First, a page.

b) Work to slow (or, ideally, reverse) the increasing demand for bureaucratic work in the first place. Cut red tape. Stop trying to watch, record, register and regulate everything. Remove overlap.

c) Decrease bureaucratic team sizes. Make them specialise. Specifically link bureaucratic teams to the end-consumers that they are nominally serving.


Aggregate demand for the spiritual (updated)

Adam (sans-blog, but when he bothers, he writes at the South Sea Republic) pointed me to this article at The Guardian. All we need to know comes from the opening sentence:

After a break of 16 centuries, Greek pagans are worshipping the ancient gods again – despite furious opposition from the Orthodox church.

Is there a link between the rise of modern-day paganism, astrology, homoeopathic medicine etc. and the hardening of mainstream religions? If so, does one cause the other, or are they both caused by a third factor?

I wonder if it might be possible to develop some sort of measure of a country’s aggregate demand for the spiritual. You might do it by adding up all the money spent on them (including donations to religious bodies) and then adding in the value of the time spent attending religious services and festivals. I guess you could derive the latter by looking at attendance numbers, knowing something about the average duration of services and making an estimate of the value of leisure-time.

If it was feasible, you’d be able to infer answers to several questions:

The proportional break-down of the “spending” might give a truer estimate of the distribution of religious belief in society than census data … in essence, we would be looking at revealed preference rather than stated preference.

If aggregate demand for the spiritual were changing over time, that might indicate a demographic shift (from immigration, say) or — and this would be more interesting — it might provide a measure of movements in dissatisfaction with life in general. For example, a trend of decreasing demand might indicate that people are becoming more satisfied with life, or at least that they are able to find what they want in the temporal world without needing to turn to the spiritual.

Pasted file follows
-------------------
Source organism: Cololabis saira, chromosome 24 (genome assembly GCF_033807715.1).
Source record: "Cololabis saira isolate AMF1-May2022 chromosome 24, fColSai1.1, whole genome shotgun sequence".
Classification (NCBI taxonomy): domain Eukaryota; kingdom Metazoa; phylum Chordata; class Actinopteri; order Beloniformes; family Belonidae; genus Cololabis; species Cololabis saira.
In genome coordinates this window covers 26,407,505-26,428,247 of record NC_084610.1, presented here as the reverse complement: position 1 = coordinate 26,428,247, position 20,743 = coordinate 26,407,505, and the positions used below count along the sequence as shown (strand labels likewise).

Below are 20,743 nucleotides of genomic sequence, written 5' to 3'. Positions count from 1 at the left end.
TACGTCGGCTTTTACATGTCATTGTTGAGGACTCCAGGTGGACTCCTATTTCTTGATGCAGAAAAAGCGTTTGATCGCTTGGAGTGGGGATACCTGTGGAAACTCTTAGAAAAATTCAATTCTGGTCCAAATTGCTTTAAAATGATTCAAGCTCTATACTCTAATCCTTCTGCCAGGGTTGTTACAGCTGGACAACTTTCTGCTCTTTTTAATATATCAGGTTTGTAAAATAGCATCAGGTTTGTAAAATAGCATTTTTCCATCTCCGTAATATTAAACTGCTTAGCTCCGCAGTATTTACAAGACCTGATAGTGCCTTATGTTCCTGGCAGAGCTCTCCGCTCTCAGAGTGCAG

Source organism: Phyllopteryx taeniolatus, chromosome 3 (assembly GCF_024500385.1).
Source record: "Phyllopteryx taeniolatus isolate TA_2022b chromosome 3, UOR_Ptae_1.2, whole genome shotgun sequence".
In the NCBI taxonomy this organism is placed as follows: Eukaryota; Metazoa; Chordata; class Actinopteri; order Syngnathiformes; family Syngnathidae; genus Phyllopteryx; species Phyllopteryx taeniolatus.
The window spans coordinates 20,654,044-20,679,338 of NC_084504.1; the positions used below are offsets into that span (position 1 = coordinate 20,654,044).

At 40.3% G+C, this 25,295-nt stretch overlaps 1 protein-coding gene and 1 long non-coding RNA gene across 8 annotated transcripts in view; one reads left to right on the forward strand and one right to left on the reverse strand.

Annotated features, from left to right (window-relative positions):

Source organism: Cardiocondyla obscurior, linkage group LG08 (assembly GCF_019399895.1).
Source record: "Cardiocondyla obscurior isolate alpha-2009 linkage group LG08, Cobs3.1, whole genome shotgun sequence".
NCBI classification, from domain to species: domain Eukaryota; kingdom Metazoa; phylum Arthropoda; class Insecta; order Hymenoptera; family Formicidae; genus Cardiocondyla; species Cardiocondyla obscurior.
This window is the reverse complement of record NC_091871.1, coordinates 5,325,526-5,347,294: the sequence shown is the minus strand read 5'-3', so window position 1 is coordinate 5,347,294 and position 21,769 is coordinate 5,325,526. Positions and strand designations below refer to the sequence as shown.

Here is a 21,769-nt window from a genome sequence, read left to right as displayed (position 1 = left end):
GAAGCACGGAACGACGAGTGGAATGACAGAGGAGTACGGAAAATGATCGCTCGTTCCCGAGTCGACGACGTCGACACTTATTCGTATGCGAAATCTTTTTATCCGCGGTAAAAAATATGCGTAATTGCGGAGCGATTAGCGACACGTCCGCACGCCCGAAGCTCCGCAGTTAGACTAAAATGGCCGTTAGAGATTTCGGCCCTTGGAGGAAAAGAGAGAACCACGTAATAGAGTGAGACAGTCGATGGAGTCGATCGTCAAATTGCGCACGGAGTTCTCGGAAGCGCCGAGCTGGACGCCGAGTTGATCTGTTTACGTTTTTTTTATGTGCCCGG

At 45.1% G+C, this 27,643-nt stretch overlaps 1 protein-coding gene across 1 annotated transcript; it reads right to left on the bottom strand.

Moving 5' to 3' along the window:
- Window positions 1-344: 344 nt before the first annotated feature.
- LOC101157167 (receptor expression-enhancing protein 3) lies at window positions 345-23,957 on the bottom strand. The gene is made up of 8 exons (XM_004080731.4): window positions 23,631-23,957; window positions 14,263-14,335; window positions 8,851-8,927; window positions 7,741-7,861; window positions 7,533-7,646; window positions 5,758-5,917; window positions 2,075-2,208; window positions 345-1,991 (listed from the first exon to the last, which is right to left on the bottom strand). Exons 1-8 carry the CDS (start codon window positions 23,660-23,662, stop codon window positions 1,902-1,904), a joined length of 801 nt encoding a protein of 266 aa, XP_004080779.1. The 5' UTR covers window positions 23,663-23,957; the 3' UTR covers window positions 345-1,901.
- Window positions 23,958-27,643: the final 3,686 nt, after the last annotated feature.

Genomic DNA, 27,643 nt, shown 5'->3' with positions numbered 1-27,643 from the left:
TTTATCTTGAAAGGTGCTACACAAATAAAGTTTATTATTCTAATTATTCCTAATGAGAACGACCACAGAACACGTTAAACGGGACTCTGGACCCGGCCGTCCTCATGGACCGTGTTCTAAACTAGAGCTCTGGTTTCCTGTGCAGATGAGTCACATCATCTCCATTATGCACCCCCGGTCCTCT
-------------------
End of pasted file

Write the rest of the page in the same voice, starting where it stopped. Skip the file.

*sigh* So little time, so many pointless things to waste my time thinking about.

Update 1:

Adam read this and interpreted it as my suggesting that as people become richer, they become less religious. Rereading it, I guess that’s a fair interpretation, but it’s not what I meant at all. My current suspicion is that, on the whole, demand for the spiritual has remained remarkably constant over the years. With absolutely no figures to back it up, I reckon that aggregate demand in Australia reached a low-point in the early ’80s, increased steadily and has largely stabilised since the turn of the century. I think that the aggregate demand now is much closer to historical trend levels and that the early ’80s represented a temporary low point. I also think that the reversion-to-the-mean that we’ve seen over the last 30 years has not come from a return to 1950s-style religion, but from a general embrace of smaller aspects of spirtuality coupled with nostalgic, idealised views of the distant past and an increasing distrust of authority and “the system”. The diversity that ensued has therefore seen the rise (or perhaps more accurately, the return) of stuff like paganism and astrology, coupled with attempts to merge these small-scale, anti-establishment religious views with pop science in the form of stuff like “What the bleep do we know?” and so forth.

I’ve heard this latter stuff described as “quasi-religious” and to some extent, I agree. To the extent that they’re not codified, formalised or doctrinal, they’re only quasi-religious; but on the whole, I think that it still represents the same underlying desire for the spiritual that existed in the 1950s, simply expressed in a different form. So in that sense, there’s nothing “quasi” about it … it’s just “religious.”

Assuming that I’m correct in my gut-feel for the figures (which is why I’d love to find some proper figures instead of randomly waving my hands in the air), all of this just raises the questions of a) why is the demand there in general? and b1) why did it drop in the early ’80s? or b2) why, after dropping in the early ’80s, has it come back?